Disappointing dismissal by environmental board

"They too believe that the onus should be on people to prove harm rather than on the company to prove safety."

Emissions stack at modernized Rio Tinto Alcan aluminum smelter in Kitimat.

Emissions stack at modernized Rio Tinto Alcan aluminum smelter in Kitimat.

Dear Sir:

On December 23, 2015 the provincial Environmental Appeal Board quietly released its decision in relation to the appeal of Rio Tinto Alcan’s pollution permit for a near doubling of S02 emissions into the Kitimat/Terrace air shed connected to the modernization of its Kitimat aluminum smelter.

The board dismissed the appeal and found in favour of Rio Tinto which had gone to great lengths to build a case touting taller smoke stacks, air dispersion modeling, and a lack of hard proof that expected ambient levels of S02 would do much more than cause a few extra cases of asthma.

I, along with everyone else living in this air corridor have a stake in this.

I understand the epidemiology of the health effects of S02, and I have an insider’s insight into a process that is weighted heavily in favour of would-be polluters, especially those with deep corporate pockets.

What a disappointing, if not surprising, decision by the appeal board.

Reading through the board’s reasoning it becomes clear that they speak and understand the same language as Rio Tinto Alcan.

They too believe that the onus should be on people to prove harm rather than on the company to prove safety.

They too are happy with an approval process managed hand in hand by the regulator and the polluter.  They choose to believe that this is the way of the world, and that it is just fine.

I noted with interest that they cited Northern Health as being supportive of the permit based on a letter in which we acknowledged the usefulness of the STAR report  as a background document, but they chose to ignore the fact that we urged the Ministry of Environment to require the installation of scrubbers; a best practice technology ideally suited to the Kitimat setting and the logical way to protect health in the face of uncertainty about the  science related to ambient S02 and human health.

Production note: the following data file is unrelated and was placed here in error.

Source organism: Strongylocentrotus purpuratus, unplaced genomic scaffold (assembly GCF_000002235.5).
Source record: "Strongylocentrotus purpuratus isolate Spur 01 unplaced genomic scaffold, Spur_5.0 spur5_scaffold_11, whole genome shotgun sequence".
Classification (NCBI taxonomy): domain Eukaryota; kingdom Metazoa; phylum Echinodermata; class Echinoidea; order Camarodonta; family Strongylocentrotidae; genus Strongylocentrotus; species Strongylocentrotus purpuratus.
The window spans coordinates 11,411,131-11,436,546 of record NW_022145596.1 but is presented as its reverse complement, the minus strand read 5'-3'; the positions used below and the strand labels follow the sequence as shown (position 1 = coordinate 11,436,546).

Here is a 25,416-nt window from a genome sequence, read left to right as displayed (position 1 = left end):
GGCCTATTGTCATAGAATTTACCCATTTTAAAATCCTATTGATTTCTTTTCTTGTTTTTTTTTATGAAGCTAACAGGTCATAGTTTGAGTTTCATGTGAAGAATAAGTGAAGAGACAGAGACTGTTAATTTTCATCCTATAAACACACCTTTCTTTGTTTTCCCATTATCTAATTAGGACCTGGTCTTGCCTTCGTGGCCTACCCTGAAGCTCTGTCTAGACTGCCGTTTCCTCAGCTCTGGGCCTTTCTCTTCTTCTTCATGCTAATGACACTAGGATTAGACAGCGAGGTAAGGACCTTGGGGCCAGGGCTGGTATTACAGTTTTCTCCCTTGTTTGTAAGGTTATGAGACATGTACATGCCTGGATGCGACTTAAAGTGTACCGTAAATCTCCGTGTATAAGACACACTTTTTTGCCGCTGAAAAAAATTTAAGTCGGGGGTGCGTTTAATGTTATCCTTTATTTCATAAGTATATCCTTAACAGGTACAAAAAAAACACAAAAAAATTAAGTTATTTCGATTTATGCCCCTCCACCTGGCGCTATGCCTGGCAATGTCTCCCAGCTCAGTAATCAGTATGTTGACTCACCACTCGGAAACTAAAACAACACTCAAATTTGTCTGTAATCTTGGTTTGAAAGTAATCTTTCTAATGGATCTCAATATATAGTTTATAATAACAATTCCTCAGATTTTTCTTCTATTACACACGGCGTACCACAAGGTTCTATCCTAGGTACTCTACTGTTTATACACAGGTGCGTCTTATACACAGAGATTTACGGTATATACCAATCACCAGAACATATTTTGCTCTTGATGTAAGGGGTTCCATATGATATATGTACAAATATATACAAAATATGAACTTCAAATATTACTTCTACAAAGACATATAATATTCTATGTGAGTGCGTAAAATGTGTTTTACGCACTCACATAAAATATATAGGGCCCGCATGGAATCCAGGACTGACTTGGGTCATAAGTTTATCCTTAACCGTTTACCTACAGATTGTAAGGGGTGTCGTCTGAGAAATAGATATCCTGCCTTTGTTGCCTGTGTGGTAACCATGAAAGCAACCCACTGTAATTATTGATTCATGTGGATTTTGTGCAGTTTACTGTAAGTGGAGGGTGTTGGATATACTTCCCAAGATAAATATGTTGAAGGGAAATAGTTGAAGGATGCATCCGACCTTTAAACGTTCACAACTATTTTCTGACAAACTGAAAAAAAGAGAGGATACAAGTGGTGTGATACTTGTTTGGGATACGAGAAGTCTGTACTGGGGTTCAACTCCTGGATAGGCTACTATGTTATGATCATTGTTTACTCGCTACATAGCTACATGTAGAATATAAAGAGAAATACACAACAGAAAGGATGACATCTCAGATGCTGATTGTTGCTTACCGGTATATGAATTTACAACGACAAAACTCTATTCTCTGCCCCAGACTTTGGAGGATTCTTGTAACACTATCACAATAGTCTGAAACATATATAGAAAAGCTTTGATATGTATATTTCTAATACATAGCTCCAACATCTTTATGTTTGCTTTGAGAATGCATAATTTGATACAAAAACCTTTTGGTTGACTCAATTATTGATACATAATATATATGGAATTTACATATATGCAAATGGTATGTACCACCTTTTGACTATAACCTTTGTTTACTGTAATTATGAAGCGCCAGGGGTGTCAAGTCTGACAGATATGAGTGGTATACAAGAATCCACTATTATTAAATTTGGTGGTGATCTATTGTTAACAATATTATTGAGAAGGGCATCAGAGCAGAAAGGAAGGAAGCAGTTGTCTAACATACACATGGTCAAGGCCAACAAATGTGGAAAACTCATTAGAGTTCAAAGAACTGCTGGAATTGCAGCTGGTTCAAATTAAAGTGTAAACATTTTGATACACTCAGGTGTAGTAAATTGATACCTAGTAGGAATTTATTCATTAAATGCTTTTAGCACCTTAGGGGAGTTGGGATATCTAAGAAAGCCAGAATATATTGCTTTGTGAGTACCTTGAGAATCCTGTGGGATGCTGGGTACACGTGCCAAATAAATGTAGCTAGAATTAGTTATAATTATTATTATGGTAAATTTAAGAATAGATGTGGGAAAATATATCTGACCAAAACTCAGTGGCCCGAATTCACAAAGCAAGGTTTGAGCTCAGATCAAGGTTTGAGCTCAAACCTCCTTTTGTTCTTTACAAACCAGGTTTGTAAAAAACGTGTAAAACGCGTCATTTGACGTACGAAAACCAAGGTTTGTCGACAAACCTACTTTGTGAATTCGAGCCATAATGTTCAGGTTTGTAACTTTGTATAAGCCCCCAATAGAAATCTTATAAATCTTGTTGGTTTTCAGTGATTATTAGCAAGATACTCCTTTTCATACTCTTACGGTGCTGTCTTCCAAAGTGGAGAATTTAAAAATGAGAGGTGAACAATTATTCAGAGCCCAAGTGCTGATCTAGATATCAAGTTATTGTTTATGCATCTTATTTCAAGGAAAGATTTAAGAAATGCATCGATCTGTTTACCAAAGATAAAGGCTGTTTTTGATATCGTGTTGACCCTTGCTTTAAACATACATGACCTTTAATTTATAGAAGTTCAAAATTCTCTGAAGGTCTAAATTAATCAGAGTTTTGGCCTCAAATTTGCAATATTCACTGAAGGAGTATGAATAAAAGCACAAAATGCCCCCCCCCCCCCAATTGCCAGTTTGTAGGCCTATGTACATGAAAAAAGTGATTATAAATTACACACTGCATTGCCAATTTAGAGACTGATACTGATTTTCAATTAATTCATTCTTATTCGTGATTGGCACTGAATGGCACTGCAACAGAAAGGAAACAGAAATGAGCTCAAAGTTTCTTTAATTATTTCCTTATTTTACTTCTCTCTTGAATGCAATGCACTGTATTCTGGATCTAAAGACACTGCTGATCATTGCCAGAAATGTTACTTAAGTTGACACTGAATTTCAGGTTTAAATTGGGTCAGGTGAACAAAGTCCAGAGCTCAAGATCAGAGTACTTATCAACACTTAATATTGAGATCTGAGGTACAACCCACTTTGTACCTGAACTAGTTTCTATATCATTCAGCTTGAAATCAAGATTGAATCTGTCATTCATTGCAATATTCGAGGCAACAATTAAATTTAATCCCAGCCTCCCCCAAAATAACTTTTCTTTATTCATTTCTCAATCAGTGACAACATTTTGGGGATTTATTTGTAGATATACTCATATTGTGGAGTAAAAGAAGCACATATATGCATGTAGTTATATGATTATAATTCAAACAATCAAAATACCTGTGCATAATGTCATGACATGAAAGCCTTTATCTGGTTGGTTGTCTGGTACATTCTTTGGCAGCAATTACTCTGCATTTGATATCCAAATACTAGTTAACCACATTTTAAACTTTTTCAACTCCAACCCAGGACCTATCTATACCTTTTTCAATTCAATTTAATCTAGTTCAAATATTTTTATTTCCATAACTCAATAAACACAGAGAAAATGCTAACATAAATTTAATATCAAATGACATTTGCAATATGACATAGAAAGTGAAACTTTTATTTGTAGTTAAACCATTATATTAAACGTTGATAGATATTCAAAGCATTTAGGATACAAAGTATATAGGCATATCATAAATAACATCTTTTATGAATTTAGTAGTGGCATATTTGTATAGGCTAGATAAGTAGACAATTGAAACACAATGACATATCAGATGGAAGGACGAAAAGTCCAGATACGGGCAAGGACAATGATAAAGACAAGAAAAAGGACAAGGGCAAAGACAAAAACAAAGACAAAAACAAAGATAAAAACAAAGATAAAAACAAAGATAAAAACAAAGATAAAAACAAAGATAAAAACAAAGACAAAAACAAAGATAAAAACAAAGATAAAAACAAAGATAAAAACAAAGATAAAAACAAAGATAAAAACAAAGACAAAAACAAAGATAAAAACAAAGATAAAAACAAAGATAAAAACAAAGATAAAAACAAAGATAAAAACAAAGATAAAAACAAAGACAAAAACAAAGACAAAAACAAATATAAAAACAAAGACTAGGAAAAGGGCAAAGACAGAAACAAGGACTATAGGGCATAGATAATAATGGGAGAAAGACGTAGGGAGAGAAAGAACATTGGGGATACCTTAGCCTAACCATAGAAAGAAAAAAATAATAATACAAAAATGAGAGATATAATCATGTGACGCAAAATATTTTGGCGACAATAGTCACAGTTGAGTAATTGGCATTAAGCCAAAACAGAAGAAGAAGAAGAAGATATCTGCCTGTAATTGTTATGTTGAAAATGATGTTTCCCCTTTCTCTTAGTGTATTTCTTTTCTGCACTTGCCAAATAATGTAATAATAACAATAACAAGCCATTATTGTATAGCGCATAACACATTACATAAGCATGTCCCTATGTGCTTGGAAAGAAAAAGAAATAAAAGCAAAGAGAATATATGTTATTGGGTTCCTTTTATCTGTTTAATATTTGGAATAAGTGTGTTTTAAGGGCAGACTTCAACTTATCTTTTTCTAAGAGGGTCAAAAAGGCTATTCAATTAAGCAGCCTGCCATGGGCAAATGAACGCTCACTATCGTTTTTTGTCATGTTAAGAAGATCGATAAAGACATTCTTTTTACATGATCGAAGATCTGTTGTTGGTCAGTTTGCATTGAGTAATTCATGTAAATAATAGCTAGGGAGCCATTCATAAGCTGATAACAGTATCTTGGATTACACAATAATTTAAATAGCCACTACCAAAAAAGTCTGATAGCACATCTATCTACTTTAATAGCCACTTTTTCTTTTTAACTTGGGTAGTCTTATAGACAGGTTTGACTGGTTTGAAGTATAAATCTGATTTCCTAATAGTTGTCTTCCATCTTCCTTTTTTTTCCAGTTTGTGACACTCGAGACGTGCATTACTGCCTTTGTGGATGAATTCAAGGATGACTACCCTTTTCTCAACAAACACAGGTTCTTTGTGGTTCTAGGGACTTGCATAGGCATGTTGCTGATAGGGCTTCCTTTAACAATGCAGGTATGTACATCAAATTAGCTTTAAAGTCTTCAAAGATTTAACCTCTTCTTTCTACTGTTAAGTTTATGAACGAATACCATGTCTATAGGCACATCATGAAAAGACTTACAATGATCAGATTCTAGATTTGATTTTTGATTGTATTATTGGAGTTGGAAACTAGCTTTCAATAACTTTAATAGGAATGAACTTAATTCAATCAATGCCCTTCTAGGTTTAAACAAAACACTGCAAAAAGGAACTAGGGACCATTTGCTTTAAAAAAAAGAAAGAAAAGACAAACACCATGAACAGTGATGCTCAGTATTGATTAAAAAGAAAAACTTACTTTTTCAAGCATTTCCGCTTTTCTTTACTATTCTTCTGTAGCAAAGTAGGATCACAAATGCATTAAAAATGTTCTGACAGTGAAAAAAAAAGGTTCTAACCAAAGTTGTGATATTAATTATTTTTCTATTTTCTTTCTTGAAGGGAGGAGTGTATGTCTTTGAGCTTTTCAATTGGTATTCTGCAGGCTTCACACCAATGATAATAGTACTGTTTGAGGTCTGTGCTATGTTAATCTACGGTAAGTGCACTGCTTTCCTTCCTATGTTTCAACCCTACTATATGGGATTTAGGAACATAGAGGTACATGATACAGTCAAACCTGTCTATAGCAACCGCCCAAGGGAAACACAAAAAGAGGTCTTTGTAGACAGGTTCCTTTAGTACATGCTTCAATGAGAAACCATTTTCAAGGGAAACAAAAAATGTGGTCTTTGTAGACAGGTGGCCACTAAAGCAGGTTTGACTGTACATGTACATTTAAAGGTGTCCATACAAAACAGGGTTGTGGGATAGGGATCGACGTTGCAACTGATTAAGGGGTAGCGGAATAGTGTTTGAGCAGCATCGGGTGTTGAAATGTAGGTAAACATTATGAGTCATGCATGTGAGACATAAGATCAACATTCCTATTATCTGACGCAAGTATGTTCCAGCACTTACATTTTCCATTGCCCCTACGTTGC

Given the time of year the appeal decision was released, I was reminded of that iconic miser, Ebenezer Scrooge. Except Scrooge was a person with a heart and soul who  could be startled out of his pinched worldview by spirits reminding him that human values are more important than profit.

Rio Tinto Alcan, like almost all large corporate entities, is a profit generating machine with that and only that in its DNA. No ghosts will ever visit it and catalyse a change of heart.

The appellants in the case, and their legal team from the UVIC Environmental Law Centre, did an outstanding job of trying to make the argument for clean air.  We owe them a debt of thanks for the effort they put into challenging a flawed and cynical process.

But I am under no more illusions that the existing environmental assessment processes or “health studies” as window dressing in an “adaptive management” approach to pollution are adequate to protect the public’s health.

I am at a loss as to what if any more can be done within the system as it is. We are being hoodwinked. Perhaps just being clear about that is an important first step toward tipping the balance back toward human values and human health.

As long as we accept that we are here to serve an economy dominated by profit taking rather than being served by an economy that works for us and as long as we view the environment as a corporate asset rather than as our common human space, we will continue to be peasants living at the largesse of corporate lords.

Please sir could I have a job in your factory even as you reduce the workforce? Could you spare us just a little clean air at Christmas time?

In the words of Tiny Tim on behalf of the ordinary people in London who had no choice but to live under the terms and conditions dictated by Ebenezer Scrooge, “God bless us every one.”

David Bowering, Terrace, B.C.

(Editor’s note: David Bowering is a former chief medical health officer for the Northern Health Authority.)



Terrace Standard